Cybercrime is on the rise. Criminals are going after financial institutions because that’s where all the money is. In 2017, breaches and fraud incidents, both online and offline, increased more than 130% year over year. Many experts believe there are only two types of financial institutions with regards to digital security – those that have already faced a cyberattack and those that haven’t – yet. Here are some strategies to help keep your money safe and secure in this new digital age.
Think before you click
Social networks are one of the most favored methods criminals use to extract your personal financial data. One of the most popular schemes is to lure users into clicking links that unknowingly download and run malware programs. Best practices here are to simply be extremely careful before clicking and opening files from a social network.
Check your passwords
The first and easiest rule we can give you here is to have a very long and strong password on your financial accounts as well as your email. We also encourage you to have unique passwords for each account. A rule of thumb about the best passwords: make sure it’s composed of at least 12 random numbers and symbols and uses both upper and lower-case letters. People often like to use a name, a number and exclamation point, but it should all be random!
If you feel that’s too complicated, consider using a password manager service or software program that generates different passwords for each of your financial accounts. A rule of thumb when choosing a password manager: an institution that’s going to charge a fee for that service might offer you a little more safety and security than one that doesn’t.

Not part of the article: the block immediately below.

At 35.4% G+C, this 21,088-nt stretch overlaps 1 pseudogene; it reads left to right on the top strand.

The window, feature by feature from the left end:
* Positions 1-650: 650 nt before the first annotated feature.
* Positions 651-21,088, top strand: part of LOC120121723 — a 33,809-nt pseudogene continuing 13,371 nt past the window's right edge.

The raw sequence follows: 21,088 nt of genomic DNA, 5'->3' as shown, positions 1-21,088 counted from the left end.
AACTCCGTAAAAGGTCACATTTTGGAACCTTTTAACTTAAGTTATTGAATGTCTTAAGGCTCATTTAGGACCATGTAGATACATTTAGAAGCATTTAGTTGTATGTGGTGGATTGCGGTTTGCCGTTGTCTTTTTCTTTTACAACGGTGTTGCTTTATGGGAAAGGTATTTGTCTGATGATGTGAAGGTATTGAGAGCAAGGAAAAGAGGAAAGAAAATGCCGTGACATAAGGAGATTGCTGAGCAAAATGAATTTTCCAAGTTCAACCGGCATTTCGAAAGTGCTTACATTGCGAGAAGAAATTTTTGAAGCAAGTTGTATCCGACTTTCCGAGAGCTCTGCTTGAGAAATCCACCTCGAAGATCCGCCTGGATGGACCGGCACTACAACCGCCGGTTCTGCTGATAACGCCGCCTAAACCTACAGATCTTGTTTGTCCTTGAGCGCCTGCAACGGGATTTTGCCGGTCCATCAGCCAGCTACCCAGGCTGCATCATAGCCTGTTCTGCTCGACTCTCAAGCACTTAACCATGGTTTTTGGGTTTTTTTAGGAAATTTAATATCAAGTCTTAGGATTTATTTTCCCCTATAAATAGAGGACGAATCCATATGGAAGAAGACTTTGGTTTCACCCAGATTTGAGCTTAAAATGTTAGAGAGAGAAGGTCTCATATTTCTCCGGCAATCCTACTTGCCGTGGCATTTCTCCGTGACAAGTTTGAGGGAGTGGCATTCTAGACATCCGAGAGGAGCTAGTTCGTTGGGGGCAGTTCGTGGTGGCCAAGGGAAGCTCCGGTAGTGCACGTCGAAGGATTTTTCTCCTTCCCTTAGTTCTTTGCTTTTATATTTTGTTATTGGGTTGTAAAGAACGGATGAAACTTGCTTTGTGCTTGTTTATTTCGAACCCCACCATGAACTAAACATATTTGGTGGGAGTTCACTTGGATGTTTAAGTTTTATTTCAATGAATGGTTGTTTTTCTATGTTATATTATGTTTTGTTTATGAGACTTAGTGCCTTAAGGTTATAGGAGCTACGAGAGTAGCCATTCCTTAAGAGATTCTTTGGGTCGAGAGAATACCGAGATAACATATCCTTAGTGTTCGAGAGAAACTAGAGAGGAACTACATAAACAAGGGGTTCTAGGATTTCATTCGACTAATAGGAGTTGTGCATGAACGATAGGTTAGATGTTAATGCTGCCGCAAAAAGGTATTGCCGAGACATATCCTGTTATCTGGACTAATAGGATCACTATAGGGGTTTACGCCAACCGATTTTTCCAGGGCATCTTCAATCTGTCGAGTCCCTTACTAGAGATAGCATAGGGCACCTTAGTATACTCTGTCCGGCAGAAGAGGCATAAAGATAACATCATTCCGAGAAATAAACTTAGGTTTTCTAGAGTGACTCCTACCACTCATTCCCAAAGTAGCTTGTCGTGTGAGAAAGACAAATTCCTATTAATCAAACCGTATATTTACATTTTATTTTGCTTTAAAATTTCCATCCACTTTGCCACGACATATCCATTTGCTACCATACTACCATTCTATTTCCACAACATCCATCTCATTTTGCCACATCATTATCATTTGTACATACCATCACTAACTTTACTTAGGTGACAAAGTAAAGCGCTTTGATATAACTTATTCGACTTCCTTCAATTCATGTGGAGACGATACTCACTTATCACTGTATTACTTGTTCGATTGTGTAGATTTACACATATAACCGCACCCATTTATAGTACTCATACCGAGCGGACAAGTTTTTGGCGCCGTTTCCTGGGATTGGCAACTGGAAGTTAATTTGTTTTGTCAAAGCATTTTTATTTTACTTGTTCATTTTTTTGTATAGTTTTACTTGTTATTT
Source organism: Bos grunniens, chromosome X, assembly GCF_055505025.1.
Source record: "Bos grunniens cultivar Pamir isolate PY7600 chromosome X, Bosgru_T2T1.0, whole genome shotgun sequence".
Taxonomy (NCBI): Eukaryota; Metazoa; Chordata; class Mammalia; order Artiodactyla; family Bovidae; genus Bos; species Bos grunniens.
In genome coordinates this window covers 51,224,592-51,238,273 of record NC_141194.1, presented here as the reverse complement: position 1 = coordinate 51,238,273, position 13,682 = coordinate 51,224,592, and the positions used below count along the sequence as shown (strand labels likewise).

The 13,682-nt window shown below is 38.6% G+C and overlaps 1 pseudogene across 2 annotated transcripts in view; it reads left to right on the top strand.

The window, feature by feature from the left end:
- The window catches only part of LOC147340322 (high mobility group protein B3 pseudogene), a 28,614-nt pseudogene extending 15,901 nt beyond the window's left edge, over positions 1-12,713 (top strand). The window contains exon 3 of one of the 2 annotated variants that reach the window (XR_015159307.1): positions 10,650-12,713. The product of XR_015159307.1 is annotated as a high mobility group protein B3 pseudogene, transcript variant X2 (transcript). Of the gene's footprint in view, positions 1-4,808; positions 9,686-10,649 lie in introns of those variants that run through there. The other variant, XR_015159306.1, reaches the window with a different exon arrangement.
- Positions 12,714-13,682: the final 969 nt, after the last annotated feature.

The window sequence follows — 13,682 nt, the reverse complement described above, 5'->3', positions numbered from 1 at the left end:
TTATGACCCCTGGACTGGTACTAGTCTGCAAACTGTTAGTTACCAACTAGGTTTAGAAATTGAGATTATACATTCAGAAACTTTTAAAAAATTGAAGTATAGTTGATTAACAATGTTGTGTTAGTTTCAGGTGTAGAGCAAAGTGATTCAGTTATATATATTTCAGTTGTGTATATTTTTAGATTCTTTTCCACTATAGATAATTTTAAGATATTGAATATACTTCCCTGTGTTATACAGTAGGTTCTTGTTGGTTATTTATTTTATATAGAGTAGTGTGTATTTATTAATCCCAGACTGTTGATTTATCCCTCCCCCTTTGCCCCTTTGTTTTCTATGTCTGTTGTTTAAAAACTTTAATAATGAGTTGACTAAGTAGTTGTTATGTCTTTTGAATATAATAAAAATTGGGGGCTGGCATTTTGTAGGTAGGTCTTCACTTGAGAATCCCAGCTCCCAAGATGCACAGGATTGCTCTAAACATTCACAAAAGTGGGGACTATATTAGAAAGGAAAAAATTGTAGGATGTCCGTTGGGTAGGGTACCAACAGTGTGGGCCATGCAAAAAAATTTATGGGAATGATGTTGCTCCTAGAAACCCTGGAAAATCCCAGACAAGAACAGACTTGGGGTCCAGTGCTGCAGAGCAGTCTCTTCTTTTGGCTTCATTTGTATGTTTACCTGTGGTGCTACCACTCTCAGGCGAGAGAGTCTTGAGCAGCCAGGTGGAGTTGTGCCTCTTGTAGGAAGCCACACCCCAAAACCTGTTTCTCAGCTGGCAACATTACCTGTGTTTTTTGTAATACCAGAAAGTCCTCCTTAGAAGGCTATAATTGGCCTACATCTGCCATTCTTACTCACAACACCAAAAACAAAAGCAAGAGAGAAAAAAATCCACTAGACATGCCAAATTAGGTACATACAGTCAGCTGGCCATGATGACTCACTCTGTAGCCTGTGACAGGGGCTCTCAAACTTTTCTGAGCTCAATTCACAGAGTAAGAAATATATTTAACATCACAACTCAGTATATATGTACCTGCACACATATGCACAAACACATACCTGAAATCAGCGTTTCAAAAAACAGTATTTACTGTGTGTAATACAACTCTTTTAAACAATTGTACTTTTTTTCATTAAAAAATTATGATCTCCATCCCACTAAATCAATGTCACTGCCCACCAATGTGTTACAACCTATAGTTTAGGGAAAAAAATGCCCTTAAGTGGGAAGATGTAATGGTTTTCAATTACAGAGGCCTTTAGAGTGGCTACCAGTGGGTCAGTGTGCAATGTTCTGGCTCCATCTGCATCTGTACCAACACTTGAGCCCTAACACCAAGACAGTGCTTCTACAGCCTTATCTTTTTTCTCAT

Be sure to also take advantage of offers to use multi-factor authentication on your accounts.
Disposing of electronic files
When getting rid of your electronic devices – computers, hard drives, thumb drives, etc., it’s really important that you do so in a responsible way. Even though you’re confident you’ve deleted all the files, restoring them is easier than you might think for an enlightened hacker. Check with your local better business bureau about secure recycling of electronic devices.
As we mentioned, hitting the delete key doesn’t necessarily remove files permanently. There are several viable free software programs for PCs to securely delete your data. It’s also a good idea to encrypt your external document storage devices.
Check your credit report
We recommend you go to www.annualcreditreport.com (unless you’re using a program like LifeLock or an equivalent) to help monitor and manage your credit. This can increase the chance that you’ll discover a financial hack or potential problem close to when it occurs. If you find errors or unauthorized activity, report this to the credit bureaus immediately. What you’re looking for are late payments and open accounts you don’t recognize.
Don’t bury your head in the sand about your finances and digital security. Be proactive and take steps now.
By Michael Carlin, AIF®